Snowshoe feet in dogs may sound like a very peculiar trait. Interestingly, when it comes to thriving in a certain habitat, Mother Nature makes sure that animals are blessed with certain adaptations to help them live well within their home environment.
Believe it or not, the way feet are structured can help make a great difference on how dogs walk on rough, winter terrains.
Unlike us, who must purchase shoes based on what we are planning to do (hike, play soccer or go bowling) dogs come equipped with feet that are custom-tailored to meet all the demands that best suit their lives.
So let's discover exactly what are snowshoe feet in dogs.
What are Snowshoe Feet in Dogs?
Snowshoe feet in dogs are compact oval feet with well-arched toes and fur between them. These feet offer several advantages that are similar to those provide by the characteristic footwear that humans wear when walking over snow.
No More Sinking
Most of us are familiar with snowshoes, those specialized shoes crafted for human use. This footwear is built in such a way as to allow people to walk over snow without sinking into it, a quality known as "flotation."
To prevent sinking in the snow, the snowshoe distributes the person's weight over a larger area. The snowshoes are also built in such as way as to not accumulate snow as people walk.
Snowshoes are believed to have been invented anywhere from 4,000 to 6,000 years ago. Before the development of snowshoes though, Mother Nature had gifted animals with special feet that made walking on the snow easy.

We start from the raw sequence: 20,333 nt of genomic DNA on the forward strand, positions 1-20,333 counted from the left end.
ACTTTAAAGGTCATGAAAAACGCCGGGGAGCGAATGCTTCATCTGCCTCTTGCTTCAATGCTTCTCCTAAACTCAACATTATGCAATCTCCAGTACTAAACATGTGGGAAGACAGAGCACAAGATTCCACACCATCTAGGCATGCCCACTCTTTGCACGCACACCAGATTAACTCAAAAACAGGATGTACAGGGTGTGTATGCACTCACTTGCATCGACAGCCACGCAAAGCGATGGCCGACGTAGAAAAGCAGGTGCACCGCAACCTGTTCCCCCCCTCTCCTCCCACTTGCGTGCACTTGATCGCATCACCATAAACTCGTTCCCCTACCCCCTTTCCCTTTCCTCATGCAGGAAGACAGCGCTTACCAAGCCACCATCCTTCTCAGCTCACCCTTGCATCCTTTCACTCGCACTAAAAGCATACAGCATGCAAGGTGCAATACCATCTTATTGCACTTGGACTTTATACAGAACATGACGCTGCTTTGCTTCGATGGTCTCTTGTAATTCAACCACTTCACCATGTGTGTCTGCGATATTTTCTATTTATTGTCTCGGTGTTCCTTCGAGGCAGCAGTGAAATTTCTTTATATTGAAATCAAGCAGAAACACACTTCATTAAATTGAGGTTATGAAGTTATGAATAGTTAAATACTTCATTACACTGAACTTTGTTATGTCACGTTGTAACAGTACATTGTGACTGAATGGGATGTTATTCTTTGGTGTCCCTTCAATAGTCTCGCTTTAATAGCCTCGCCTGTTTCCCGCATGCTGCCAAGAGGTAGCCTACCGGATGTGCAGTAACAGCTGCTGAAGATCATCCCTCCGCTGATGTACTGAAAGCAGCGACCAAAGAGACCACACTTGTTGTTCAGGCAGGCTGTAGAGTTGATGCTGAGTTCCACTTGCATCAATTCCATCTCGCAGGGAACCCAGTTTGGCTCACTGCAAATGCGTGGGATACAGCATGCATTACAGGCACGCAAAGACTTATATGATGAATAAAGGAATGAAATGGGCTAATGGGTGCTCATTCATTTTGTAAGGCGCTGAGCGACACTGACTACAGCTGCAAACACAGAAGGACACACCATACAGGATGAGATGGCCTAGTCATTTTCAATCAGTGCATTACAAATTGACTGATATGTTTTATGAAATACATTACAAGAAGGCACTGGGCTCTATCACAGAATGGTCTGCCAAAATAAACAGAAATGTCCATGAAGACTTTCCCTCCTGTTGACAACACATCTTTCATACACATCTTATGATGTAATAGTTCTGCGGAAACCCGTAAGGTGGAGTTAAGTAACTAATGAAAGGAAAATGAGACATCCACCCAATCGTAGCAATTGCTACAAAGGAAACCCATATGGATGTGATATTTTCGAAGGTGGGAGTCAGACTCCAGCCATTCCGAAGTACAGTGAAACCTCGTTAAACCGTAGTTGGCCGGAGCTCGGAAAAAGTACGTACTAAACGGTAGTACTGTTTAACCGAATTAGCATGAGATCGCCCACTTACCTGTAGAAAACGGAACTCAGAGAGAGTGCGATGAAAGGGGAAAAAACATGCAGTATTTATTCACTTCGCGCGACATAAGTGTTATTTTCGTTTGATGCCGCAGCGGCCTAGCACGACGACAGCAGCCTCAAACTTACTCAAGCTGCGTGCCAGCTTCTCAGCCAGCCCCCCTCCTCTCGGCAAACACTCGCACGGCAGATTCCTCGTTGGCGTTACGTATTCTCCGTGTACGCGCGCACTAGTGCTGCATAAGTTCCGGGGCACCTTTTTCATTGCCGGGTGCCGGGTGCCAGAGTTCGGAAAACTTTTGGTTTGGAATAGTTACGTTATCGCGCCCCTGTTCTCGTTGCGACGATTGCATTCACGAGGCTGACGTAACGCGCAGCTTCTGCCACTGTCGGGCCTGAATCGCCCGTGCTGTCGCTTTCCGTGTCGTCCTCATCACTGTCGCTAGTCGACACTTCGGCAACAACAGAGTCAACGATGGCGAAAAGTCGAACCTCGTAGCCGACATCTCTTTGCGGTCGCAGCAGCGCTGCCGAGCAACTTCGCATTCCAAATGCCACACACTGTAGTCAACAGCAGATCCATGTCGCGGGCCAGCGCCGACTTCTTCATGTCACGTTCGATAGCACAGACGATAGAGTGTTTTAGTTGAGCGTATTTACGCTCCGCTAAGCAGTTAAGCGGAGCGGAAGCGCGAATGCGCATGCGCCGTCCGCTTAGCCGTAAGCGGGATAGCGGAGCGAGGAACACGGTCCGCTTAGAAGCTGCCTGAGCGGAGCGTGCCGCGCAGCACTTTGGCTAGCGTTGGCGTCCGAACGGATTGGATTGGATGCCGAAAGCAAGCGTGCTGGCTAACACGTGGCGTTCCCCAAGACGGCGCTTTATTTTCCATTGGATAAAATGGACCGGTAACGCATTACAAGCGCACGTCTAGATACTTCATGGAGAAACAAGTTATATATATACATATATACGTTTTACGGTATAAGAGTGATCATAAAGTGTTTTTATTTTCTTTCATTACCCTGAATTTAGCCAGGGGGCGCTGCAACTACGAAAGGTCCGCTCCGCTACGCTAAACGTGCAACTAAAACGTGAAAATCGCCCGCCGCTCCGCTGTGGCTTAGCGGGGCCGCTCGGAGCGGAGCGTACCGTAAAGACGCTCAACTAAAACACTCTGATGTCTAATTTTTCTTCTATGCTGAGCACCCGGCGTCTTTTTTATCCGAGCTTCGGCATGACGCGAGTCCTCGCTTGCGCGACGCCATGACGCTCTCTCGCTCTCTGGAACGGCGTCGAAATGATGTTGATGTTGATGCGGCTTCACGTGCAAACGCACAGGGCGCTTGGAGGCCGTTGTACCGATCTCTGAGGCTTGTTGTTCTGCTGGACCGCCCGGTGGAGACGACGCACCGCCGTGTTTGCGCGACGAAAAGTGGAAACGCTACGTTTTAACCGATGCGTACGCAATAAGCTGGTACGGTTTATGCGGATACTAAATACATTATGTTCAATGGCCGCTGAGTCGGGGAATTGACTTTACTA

The snowshoe hare, as the name implies, evolved with over sized feet so he could move more efficiently over the snow.
It is therefore probable that the invention of human snowshoes were inspired by the hare's feet.
Dog Breeds with Snowshoe Feet
Among dogs, a few dog breeds have snowshoe feet meant to help them navigate more efficiently through the snow fields.
Just like snowshoes, their paws are large so to distribute their weight across a greater surface area, a quality that prevents them from sinking into the snow.
The breed standard for the Alaskan malamute calls for large, snowshoe feet with fur growing between the toes.
The Finnish lapphund, a northern type of dog bred to herd reindeer, is described by the American Kennel Club as being "well arched, oval rather than round, with toes slightly spread, to act as a snowshoe."
The Tibetan terrier breed standard calls for feet that are large, flat, and round in shape
producing a snowshoe effect that provides traction.
The Samoyed’s feet are described as being large, long, flattish, basically, a hare-like foot slightly spread but not splayed with toes arched thick, tough pads equipped with protective hair between the toes.
"The feet are of the snowshoe type, tight and deep, with well-cushioned pads, giving a firm, compact appearance. The feet are large, toes tight fitting and well arched. There is a protective growth of hair between the toes. The pads are thick and tough; toenails short and strong." American Kennel Club Alaskan Malamute breed standard.
The Function of Fur Between Dog Toes
Interestingly, the fur between a dog's toes also offers an advantage when walking over snow. According to the book "Meet the Breeds: A Guide to More Than 200 AKC Breeds" edited by The American Kennel Club, the fur is there for protective purposes.
That fur protects these dog's feet while pulling sleds over ice and snow. However, that same fur that helps these dogs in arctic habitats may cause problems in domestic settings.
Many owners report that hair between the toes makes some dogs prone to slipping when walking on tiles or hardwood floors.
- American Kennel Club, Finish Lapphund standard, retrieved from the web on February 23rd, 2016.
- American Kennel Club, Glossary, retrieved from the web on February 23rd, 2016.
- "Meet the Breeds: A Guide to More Than 200 AKC Breeds" edited by The American Kennel Club, i5 Press; 5 edition (February 16, 2016)